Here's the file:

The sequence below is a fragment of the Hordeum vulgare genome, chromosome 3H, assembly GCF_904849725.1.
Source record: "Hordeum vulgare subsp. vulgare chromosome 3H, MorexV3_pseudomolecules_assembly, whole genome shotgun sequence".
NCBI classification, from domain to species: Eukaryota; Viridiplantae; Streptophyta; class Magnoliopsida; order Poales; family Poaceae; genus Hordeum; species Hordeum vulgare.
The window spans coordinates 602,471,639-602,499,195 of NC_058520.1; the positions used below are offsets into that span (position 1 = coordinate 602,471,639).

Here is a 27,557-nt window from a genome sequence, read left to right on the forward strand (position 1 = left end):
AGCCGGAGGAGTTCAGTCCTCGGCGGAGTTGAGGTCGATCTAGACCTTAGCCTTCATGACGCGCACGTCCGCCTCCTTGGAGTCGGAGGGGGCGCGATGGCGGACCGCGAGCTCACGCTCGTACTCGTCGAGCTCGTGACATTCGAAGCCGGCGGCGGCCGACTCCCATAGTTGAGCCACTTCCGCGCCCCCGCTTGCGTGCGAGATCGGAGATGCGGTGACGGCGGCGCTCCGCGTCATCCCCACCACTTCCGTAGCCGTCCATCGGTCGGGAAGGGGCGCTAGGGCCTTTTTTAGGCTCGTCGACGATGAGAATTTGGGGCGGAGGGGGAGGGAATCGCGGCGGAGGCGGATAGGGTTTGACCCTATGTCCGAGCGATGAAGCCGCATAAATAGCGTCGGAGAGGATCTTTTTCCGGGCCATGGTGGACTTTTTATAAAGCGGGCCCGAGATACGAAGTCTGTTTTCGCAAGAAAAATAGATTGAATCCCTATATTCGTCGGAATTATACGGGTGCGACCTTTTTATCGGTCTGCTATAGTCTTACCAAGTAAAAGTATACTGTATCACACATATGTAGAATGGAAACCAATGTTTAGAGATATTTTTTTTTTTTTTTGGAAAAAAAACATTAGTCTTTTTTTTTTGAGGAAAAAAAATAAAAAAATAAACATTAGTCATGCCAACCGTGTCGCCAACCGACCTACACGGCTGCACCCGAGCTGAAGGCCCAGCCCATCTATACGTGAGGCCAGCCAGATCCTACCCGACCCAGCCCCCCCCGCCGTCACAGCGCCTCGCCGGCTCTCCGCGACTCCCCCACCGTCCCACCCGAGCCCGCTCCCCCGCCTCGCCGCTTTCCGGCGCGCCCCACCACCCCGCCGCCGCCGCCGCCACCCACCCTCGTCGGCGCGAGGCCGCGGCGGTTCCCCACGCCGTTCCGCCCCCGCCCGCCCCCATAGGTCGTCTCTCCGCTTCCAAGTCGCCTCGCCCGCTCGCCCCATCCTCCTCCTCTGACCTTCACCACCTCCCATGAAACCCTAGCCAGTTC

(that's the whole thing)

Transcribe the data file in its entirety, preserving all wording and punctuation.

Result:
The sequence below is a fragment of the Hordeum vulgare genome, chromosome 3H, assembly GCF_904849725.1.
Source record: "Hordeum vulgare subsp. vulgare chromosome 3H, MorexV3_pseudomolecules_assembly, whole genome shotgun sequence".
NCBI classification, from domain to species: Eukaryota; Viridiplantae; Streptophyta; class Magnoliopsida; order Poales; family Poaceae; genus Hordeum; species Hordeum vulgare.
The window spans coordinates 602,471,639-602,499,195 of NC_058520.1; the positions used below are offsets into that span (position 1 = coordinate 602,471,639).

Here is a 27,557-nt window from a genome sequence, read left to right on the forward strand (position 1 = left end):
AGCCGGAGGAGTTCAGTCCTCGGCGGAGTTGAGGTCGATCTAGACCTTAGCCTTCATGACGCGCACGTCCGCCTCCTTGGAGTCGGAGGGGGCGCGATGGCGGACCGCGAGCTCACGCTCGTACTCGTCGAGCTCGTGACATTCGAAGCCGGCGGCGGCCGACTCCCATAGTTGAGCCACTTCCGCGCCCCCGCTTGCGTGCGAGATCGGAGATGCGGTGACGGCGGCGCTCCGCGTCATCCCCACCACTTCCGTAGCCGTCCATCGGTCGGGAAGGGGCGCTAGGGCCTTTTTTAGGCTCGTCGACGATGAGAATTTGGGGCGGAGGGGGAGGGAATCGCGGCGGAGGCGGATAGGGTTTGACCCTATGTCCGAGCGATGAAGCCGCATAAATAGCGTCGGAGAGGATCTTTTTCCGGGCCATGGTGGACTTTTTATAAAGCGGGCCCGAGATACGAAGTCTGTTTTCGCAAGAAAAATAGATTGAATCCCTATATTCGTCGGAATTATACGGGTGCGACCTTTTTATCGGTCTGCTATAGTCTTACCAAGTAAAAGTATACTGTATCACACATATGTAGAATGGAAACCAATGTTTAGAGATATTTTTTTTTTTTTTTGGAAAAAAAACATTAGTCTTTTTTTTTTGAGGAAAAAAAATAAAAAAATAAACATTAGTCATGCCAACCGTGTCGCCAACCGACCTACACGGCTGCACCCGAGCTGAAGGCCCAGCCCATCTATACGTGAGGCCAGCCAGATCCTACCCGACCCAGCCCCCCCCGCCGTCACAGCGCCTCGCCGGCTCTCCGCGACTCCCCCACCGTCCCACCCGAGCCCGCTCCCCCGCCTCGCCGCTTTCCGGCGCGCCCCACCACCCCGCCGCCGCCGCCGCCACCCACCCTCGTCGGCGCGAGGCCGCGGCGGTTCCCCACGCCGTTCCGCCCCCGCCCGCCCCCATAGGTCGTCTCTCCGCTTCCAAGTCGCCTCGCCCGCTCGCCCCATCCTCCTCCTCTGACCTTCACCACCTCCCATGAAACCCTAGCCAGTTC